Indian Court Revokes Ban on Uber
Economy, Sci & Tech

Indian Court Revokes Ban on Uber

A Delhi court has revoked a government ban imposed on online taxi firm Uber Technologies, clearing the way for the US-based company to operate in the capital city and reapply for a license.
Uber was banned in New Delhi last December after one of its drivers was accused of rape. The authorities rejected Uber's license application last month and started impounding its vehicles, citing a violation of the ban.
The Delhi High Court said the state government can impose strict conditions to regulate app-based taxi companies such as Uber but it does not favor a complete ban, a lawyer representing the Delhi government said, Reuters reports.
"Uber can now ply on Delhi roads," government lawyer Naushad Ahmad Khan told Reuters. "It, however, has been asked to appear before the competent transport authority to pursue the application."
Uber approached a court to challenge the government's decision to reject their license application after local rival Ola won a similar reprieve. Uber welcomed the court's directive on Wednesday. "We are committed to working with the government to develop a regulatory framework that encourages innovation," said Gagan Bhatia, the company's general manager in Delhi.
The December incident had led to widespread outrage against online taxi companies that were primarily using mobile technology to connect drivers with passengers, but did not have proper government registrations or safety checks in place.
Uber briefly halted operations in New Delhi in December, but resumed services in January after applying for a radio taxi license despite a state ban.
The company has also come under increasing pressure from courts around the world from legal authorities challenging unregulated presence. Uber, unlike regular taxi firms, avoids paying taxi license fees due to its app-based hailing system. The company has repeatedly stated in multiple litigations that due to its hailing system it is not liable for taxi license fees as well as parking fines in some jurisdictions.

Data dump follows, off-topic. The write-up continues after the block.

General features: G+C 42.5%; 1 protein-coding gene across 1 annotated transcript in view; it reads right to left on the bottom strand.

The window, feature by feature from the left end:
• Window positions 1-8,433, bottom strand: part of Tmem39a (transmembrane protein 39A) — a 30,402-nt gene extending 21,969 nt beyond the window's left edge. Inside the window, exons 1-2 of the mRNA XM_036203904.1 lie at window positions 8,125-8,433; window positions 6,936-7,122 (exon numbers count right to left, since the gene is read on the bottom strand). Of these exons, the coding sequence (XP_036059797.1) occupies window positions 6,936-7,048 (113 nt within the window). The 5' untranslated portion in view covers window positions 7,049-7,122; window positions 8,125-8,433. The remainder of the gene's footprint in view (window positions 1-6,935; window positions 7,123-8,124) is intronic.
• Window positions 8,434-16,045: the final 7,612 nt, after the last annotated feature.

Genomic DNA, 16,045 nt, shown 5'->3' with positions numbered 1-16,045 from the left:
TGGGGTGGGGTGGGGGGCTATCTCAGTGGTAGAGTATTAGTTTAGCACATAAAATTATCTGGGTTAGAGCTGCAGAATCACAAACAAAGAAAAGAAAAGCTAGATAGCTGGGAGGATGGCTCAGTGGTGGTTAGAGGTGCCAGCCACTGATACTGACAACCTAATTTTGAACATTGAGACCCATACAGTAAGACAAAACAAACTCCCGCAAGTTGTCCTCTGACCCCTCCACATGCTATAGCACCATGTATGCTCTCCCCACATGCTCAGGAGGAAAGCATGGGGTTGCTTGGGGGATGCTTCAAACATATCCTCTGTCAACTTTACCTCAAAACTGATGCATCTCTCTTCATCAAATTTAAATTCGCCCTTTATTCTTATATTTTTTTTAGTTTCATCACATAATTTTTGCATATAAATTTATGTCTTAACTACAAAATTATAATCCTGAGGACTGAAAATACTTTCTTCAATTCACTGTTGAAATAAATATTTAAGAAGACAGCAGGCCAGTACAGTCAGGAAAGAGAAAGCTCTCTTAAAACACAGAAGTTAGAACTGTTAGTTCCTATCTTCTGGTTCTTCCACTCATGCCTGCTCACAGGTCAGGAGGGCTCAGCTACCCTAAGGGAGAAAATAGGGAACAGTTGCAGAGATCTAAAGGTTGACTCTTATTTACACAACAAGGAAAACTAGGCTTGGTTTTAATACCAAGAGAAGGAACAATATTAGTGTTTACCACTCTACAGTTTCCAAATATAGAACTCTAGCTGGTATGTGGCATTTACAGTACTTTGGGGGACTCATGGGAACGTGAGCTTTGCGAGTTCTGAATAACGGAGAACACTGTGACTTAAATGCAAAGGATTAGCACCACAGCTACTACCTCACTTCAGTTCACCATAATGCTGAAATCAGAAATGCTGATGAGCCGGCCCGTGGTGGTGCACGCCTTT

The company has also come under increasing criticism for its pricing structure during emergencies. This week, Uber drivers in London have been charging up to 300% extra for fares during the ongoing London Underground subway strike that shut down all metro services in the British capital.
Uber announced last week that it had shut down its service in France after heavy protests and clashes occurred on the streets of Paris by French taxi drivers.
The company said its drivers faced "intimidation, violent assaults, and organized ambush" during protests last week.
The UberPOP app was ruled illegal by the French government last year. But Uber has appealed the decision, insisting that its activities in France are legal.
Uber has a presence in six cities across France and serves over 500,000 customers. Of those riders, 160,000 people regularly use the uberPOP service.

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